The Blurb (From Goodreads):
In the land of dolls, there is magic.
In the land of humans, there is war.
Everywhere there is pain.
But together there is hope.
Karolina is a living doll whose king and queen have been overthrown. But when a strange wind spirits her away from the Land of the Dolls, she finds herself in Krakow, Poland, in the company of the Dollmaker, a man with an unusual power and a marked past.
The Dollmaker has learned to keep to himself, but Karolina's courageous and compassionate manner lead him to smile and to even befriend a violin-playing father and his daughter--that is, once the Dollmaker gets over the shock of realizing a doll is speaking to him.
But their newfound happiness is dashed when Nazi soldiers descend upon Poland. Karolina and the Dollmaker quickly realize that their Jewish friends are in grave danger, and they are determined to help save them, no matter what the risks
A beautifully produced and heartrendingly poignant novel for children that delicately weaves together history and fable to create something quite profound.
I was drawn to buy this book because of its beautiful cover, designed by Lisa Perrin, and exquisite internal illustrations by Tomislav Tomic, a fairy-tale-inspired artist whose work I’ve long admired. It’s dedication by the author reads: ‘for the children who were lost in the Holocaust’ and the back cover begins: ‘There is war. There is pain. But there is magic and there is hope.’ So I knew what to expect between the covers – a story of sorrow and strength, wonder and woe - and R.M. Romero did not disappoint me.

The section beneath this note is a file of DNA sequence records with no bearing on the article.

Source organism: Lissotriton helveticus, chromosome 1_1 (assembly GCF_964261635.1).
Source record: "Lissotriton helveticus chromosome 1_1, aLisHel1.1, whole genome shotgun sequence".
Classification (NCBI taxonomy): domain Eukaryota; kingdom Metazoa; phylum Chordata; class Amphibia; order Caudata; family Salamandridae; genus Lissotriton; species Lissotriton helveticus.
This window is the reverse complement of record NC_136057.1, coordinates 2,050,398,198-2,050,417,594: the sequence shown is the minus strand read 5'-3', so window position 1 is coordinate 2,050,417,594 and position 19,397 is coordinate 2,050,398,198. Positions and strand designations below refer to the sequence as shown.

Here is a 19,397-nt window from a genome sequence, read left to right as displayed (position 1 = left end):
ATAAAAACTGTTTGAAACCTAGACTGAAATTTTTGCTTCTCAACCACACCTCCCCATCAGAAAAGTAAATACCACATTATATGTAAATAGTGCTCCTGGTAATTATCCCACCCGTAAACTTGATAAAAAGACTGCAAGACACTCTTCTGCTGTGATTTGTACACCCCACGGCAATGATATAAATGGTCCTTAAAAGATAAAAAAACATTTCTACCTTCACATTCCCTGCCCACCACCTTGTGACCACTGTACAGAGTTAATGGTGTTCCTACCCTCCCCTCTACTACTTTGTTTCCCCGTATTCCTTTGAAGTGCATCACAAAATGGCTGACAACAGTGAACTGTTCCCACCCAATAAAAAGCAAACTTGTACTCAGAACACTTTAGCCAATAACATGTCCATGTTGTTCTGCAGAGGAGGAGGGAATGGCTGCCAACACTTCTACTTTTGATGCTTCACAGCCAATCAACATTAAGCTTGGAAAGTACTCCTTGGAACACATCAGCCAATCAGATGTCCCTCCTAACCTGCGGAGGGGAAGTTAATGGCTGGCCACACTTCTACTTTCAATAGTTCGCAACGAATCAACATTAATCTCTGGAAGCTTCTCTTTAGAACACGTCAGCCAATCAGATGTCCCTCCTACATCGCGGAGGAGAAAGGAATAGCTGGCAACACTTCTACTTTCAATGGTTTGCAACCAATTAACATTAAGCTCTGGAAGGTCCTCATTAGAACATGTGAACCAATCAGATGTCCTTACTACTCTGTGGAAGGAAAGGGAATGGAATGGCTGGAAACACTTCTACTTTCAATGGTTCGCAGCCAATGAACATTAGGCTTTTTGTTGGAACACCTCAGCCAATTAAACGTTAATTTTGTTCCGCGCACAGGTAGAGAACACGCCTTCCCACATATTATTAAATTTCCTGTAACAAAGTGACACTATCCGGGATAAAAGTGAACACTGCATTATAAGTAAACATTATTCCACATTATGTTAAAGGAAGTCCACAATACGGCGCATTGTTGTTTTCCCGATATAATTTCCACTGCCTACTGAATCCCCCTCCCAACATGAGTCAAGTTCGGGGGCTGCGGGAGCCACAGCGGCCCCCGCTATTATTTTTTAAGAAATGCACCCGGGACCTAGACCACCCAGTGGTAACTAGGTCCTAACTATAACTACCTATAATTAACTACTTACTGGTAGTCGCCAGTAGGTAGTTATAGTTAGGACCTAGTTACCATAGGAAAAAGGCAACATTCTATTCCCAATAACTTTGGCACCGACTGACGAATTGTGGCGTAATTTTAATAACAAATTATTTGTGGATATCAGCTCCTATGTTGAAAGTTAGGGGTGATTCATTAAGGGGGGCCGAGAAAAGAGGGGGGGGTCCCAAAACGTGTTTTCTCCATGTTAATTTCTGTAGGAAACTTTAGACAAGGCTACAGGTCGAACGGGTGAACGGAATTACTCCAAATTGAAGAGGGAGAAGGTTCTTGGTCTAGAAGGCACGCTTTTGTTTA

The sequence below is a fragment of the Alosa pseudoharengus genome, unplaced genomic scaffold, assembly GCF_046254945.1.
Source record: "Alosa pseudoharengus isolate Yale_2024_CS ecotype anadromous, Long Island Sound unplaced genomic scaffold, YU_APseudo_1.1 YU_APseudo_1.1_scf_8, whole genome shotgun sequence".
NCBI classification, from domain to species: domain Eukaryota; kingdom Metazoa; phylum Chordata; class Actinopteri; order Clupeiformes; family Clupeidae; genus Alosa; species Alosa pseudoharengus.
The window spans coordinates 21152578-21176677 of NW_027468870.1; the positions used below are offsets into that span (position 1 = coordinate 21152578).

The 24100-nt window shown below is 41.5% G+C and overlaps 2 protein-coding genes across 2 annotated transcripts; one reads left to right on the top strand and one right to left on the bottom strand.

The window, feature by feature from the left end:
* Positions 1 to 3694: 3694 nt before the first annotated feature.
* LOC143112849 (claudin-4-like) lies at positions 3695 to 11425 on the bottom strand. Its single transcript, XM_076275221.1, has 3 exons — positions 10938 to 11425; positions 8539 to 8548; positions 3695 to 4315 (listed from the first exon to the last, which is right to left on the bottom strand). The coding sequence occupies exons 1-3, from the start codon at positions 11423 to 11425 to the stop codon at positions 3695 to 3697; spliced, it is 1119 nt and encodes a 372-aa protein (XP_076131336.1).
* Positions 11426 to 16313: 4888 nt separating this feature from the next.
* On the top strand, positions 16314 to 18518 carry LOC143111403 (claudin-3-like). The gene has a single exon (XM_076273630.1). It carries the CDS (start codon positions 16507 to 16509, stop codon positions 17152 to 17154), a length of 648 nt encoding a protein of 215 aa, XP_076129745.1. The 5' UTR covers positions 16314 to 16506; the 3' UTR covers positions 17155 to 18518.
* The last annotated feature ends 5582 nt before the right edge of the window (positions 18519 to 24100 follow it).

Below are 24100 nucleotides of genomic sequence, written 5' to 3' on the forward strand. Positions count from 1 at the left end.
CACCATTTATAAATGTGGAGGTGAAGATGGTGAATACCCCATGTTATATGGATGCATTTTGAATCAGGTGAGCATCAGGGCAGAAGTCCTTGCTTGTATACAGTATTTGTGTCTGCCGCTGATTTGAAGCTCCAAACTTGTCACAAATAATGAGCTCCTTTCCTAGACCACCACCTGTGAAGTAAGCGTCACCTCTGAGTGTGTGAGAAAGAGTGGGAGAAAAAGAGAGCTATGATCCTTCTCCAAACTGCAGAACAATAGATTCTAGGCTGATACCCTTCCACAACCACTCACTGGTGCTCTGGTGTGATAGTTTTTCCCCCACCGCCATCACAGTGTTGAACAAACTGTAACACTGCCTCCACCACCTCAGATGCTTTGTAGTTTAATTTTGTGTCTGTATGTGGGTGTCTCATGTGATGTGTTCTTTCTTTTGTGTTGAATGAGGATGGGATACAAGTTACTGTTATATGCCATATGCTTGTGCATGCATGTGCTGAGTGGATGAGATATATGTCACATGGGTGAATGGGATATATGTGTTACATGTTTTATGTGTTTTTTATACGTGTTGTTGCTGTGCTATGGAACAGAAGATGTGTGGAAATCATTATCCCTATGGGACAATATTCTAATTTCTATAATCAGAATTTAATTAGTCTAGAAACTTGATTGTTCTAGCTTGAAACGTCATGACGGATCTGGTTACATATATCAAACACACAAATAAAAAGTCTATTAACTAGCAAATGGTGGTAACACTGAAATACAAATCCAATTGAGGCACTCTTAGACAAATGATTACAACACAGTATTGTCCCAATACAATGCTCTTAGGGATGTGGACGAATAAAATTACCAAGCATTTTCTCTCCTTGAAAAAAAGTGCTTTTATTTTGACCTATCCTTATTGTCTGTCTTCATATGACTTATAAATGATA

Set in Kraków in 1939, the story explores the friendship between a dollmaker whose fingertips carry magic and the beautiful little doll he brings to life. ‘Karolina awoke in her new world with a glass heart. It felt as if both roses and their thorns grew within that heart, for it held all the happiness and sorrow she had ever experienced in the Land of the Dolls.’
The dollmaker is by nature shy and retiring, but Karoline helps him make new friends and begin to open up to life. Then Kraków is invaded by the Nazis. The beautiful city is bombed, soldiers in jackboots march the cobbled streets, and their Jewish friends face unspeakable danger. Both the dollmaker and the doll will learn how dark the human heart can be, and also how courage, kindness and self-sacrifice can triumph even in the most terrible of times.
‘Please, be kind.
Please, be brave.
Please, don’t let it happen again.’
It reminded me of ‘The Devil’s Arithmetic’ by Jane Yolen and ‘The Museum of Mary Child’ by Cassandra Golds, two of my favourite children’s’ authors – that is very high praise indeed.
You might also like to read my review of The Sequin Star by Belinda Murrell: